Recent Developments

Issues that affect ministers and churches
Confidential and Privileged Communications Between Members and Clergy
Court rules clergy-penitent privilege not limited to "confessions."
Key point: In most states, the clergy-penitent privilege is not limited to "confessions" but includes any conversation in which the penitent is seeking spiritual counsel from a member of the clergy.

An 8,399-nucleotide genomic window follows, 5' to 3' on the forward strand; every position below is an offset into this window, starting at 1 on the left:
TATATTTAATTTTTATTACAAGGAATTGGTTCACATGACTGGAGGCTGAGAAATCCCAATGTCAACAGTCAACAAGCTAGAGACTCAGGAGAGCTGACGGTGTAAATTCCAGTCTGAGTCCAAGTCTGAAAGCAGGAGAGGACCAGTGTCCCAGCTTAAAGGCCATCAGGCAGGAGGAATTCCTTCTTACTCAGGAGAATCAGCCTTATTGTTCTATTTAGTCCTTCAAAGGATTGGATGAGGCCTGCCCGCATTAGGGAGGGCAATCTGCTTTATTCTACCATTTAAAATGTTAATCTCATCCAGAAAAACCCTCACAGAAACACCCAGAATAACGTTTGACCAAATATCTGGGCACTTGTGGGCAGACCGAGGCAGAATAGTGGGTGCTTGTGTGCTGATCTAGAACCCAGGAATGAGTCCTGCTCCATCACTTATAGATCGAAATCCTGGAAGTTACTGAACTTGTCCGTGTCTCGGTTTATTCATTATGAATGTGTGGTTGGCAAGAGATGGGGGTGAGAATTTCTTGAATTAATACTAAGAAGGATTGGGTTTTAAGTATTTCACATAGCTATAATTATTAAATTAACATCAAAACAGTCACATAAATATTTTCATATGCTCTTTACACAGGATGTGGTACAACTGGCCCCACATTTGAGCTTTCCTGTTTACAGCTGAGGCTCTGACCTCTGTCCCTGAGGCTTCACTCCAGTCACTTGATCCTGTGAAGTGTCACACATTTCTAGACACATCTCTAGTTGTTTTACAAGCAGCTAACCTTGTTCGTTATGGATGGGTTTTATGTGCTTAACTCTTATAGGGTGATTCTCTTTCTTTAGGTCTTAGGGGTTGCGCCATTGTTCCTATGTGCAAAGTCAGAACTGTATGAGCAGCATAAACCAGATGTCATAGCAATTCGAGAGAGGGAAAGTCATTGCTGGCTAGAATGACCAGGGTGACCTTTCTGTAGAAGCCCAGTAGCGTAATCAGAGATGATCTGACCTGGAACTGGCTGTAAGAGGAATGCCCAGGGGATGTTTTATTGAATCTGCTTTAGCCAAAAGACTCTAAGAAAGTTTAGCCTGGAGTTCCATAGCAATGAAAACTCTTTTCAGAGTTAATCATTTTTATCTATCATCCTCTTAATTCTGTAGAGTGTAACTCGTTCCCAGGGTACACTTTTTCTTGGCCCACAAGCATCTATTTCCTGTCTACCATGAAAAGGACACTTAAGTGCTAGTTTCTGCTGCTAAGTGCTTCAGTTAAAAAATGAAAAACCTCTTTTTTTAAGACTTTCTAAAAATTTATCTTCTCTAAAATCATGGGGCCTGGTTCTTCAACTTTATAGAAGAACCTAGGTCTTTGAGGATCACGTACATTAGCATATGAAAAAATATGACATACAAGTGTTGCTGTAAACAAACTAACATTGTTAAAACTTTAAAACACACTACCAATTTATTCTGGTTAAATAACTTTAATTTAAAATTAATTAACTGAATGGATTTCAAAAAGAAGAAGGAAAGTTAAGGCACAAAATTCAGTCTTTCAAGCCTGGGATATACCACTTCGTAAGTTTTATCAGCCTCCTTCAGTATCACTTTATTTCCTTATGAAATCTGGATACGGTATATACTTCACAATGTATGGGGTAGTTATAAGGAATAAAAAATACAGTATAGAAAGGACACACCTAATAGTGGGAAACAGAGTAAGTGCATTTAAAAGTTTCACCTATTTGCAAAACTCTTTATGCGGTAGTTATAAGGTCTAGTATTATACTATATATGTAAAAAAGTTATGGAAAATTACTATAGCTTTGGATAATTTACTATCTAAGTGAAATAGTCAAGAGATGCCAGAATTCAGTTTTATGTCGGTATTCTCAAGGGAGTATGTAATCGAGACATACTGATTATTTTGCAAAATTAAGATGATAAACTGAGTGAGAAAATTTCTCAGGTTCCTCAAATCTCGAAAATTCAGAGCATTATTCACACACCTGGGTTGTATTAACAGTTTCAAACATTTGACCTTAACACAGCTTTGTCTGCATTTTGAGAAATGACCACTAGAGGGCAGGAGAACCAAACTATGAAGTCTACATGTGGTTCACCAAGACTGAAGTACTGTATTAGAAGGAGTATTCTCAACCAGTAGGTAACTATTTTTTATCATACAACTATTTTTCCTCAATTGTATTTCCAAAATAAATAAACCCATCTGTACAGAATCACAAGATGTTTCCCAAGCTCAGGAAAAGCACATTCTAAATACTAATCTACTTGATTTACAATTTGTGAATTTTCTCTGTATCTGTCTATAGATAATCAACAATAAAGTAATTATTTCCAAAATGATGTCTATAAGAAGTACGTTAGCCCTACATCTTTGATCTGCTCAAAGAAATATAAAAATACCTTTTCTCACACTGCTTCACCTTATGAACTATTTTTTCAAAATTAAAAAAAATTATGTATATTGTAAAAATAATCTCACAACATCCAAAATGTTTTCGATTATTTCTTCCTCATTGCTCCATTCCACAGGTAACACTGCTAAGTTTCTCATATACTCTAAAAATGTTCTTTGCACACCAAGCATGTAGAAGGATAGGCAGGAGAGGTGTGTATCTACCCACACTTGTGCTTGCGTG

The Utah Supreme Court ruled that a bishop did not have to disclose in a civil trial information shared with him by a father who was guilty of abusing his adopted child. An adult woman sued her adoptive father, alleging that he had sexually abused her throughout her childhood. As a result of his conduct, the father sought advice from a bishop of his church. The church later convened a disciplinary hearing at which the father was excommunicated. The daughter subpoenaed documents from the church pertaining to any communications her father had with the bishop regarding his conduct. The bishop opposed this request on the ground that the information sought by the daughter was protected from disclosure by the clergy-penitent privilege. The daughter insisted that any communications made by her father to the bishop were not privileged since they were not made in the context of a "confession" as required by the Utah clergy-penitent privilege. The Utah clergy-penitent privilege provides: "A clergyman or priest cannot, without the consent of the person making the confession, be examined as to any confession made to him in his professional character in the course of the discipline enjoined by the church to which he belongs." The Court agreed with the bishop that the statements made by the father were privileged. It refused to narrowly interpret the word "confession" to mean a penitential confession to a member of the clergy, since such an interpretation would limit the privilege to the Catholic Church. The Court observed that such an interpretation would favor one sect over all others, making it unconstitutional. Further, the Court noted that the word "confession" is used in several ways, including to simply "disclose or acknowledge" something, and it insisted that this broader interpretation is more sensible and realistic:

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